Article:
Cormac Healy: Processors have delivered on measures to boost returns to suckler farmers
The increasing international focus on sustainably produced beef is a big opportunity for suckler farmers
Irish beef is listed with more retailers than beef from any other country in the world. Over the last decade or so, huge efforts have been made to increase the penetration of Irish beef with key customer accounts across the UK, Europe and beyond.
The strategy has been to increase the proportion of Irish beef sales going to retail and major food-service operators, improving the profile of the customer base and increasing the return from the marketplace.
Beef from the specialised suckler herd has been a significant factor in achieving this progress. The overall quality of beef from the suckler herd and the story of grass-fed specialised beef production from family farms are important aspects in positioning Irish beef with key buyers.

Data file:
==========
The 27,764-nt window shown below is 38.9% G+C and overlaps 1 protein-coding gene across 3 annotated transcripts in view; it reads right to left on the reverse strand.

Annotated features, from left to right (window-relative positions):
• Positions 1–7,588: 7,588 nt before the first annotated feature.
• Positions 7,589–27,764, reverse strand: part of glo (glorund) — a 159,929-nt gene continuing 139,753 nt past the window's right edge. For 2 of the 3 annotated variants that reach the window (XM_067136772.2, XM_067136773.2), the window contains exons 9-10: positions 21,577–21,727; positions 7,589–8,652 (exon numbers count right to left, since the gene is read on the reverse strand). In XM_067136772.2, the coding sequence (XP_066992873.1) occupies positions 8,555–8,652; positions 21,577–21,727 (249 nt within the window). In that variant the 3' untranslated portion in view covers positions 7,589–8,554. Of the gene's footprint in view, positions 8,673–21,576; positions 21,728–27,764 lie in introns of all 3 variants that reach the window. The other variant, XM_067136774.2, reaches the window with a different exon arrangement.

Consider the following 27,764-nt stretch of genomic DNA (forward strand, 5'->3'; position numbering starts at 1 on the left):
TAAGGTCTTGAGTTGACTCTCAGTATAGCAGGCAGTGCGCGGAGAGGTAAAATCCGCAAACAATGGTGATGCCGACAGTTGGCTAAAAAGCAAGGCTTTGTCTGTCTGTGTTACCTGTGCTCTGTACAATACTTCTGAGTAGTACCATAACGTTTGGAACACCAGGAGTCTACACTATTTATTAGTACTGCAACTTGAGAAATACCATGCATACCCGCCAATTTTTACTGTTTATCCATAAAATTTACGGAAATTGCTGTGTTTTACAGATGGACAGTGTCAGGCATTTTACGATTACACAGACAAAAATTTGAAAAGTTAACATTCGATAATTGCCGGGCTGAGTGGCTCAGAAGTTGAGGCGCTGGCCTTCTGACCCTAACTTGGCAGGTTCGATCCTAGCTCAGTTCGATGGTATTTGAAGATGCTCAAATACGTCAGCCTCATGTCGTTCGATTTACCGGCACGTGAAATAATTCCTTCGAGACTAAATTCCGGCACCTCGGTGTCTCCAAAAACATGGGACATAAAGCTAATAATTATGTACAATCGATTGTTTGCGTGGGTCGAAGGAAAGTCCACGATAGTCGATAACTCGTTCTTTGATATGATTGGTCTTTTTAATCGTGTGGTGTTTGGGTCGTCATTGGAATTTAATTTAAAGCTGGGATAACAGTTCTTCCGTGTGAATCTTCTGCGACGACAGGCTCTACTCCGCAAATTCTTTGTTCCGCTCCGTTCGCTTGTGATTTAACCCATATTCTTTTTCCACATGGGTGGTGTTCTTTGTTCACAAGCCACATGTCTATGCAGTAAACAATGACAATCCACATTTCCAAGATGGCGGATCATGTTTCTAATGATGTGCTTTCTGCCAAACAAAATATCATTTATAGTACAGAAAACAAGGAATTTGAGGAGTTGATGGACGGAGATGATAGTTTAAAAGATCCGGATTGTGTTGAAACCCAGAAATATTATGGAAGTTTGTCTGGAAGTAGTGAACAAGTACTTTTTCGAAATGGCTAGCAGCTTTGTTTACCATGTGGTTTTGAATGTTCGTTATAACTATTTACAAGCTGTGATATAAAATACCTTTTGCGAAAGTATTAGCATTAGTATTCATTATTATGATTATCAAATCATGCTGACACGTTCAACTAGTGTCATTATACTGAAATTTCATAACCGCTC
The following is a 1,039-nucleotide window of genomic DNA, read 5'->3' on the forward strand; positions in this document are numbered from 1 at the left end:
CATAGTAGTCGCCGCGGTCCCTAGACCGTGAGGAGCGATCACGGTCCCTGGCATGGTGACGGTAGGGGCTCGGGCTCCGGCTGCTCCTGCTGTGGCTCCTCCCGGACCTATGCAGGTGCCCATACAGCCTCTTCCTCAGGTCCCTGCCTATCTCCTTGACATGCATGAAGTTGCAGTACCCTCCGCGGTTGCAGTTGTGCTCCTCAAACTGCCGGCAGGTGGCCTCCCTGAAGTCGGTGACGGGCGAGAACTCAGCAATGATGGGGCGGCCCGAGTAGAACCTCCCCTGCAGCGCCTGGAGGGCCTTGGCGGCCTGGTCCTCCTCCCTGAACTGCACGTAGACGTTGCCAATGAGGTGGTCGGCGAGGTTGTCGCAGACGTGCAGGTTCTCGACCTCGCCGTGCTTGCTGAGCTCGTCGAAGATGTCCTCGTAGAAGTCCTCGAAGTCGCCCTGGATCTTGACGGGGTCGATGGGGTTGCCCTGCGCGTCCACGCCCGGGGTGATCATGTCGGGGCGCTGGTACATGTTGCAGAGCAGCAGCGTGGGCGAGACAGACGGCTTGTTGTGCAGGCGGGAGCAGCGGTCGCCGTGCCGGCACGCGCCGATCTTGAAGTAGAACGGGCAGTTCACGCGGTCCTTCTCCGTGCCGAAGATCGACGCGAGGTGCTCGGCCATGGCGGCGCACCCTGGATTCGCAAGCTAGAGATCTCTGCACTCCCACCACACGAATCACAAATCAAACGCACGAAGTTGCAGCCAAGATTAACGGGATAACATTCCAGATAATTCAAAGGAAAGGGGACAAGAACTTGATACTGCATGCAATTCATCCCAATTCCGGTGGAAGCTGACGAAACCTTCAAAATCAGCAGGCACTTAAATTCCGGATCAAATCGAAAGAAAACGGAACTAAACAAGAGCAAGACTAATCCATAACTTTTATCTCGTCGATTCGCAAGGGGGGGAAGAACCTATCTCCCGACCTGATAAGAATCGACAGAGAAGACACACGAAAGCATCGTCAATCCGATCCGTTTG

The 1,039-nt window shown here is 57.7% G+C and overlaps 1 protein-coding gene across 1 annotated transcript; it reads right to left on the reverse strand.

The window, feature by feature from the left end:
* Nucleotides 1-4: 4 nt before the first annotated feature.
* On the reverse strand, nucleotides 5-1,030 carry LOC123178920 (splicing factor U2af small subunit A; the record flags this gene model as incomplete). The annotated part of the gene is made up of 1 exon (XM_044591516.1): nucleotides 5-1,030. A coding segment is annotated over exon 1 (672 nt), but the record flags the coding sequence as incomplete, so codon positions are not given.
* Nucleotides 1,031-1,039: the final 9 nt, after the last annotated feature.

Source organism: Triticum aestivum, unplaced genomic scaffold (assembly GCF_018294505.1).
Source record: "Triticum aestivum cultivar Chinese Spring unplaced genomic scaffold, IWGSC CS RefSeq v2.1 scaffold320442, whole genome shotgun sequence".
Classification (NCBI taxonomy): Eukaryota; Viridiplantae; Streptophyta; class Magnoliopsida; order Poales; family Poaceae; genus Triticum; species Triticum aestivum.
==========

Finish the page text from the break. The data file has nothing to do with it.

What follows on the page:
Describing the suckler beef herd as the cornerstone of the Irish beef sector is not just a tagline.
Our ability to retain key customer accounts or push further for the premiumisation of Irish beef would be challenged if we were to see a major decline in suckler herd in Ireland.
Furthermore, the suckler enterprise operates throughout Ireland, often on land types that would not easily lend themselves to other farm enterprises.
The improved marketing and the higher customer profile for Irish beef exports has delivered a price dividend. Through farmers' eyes that price dividend may not be enough, but, over the last decade, the fact is that Irish cattle price as a percentage of EU average price has moved from 95pc to 100pc and in more recent times to a sustained position well above the EU average.
Year-to-date in 2018, Irish cattle price has been 106pc of the EU average. It must be remembered that this has been achieved in the context of Ireland having to export 90pc of the beef we produce compared to most EU members states where the domestic market consumes all or the majority of their beef.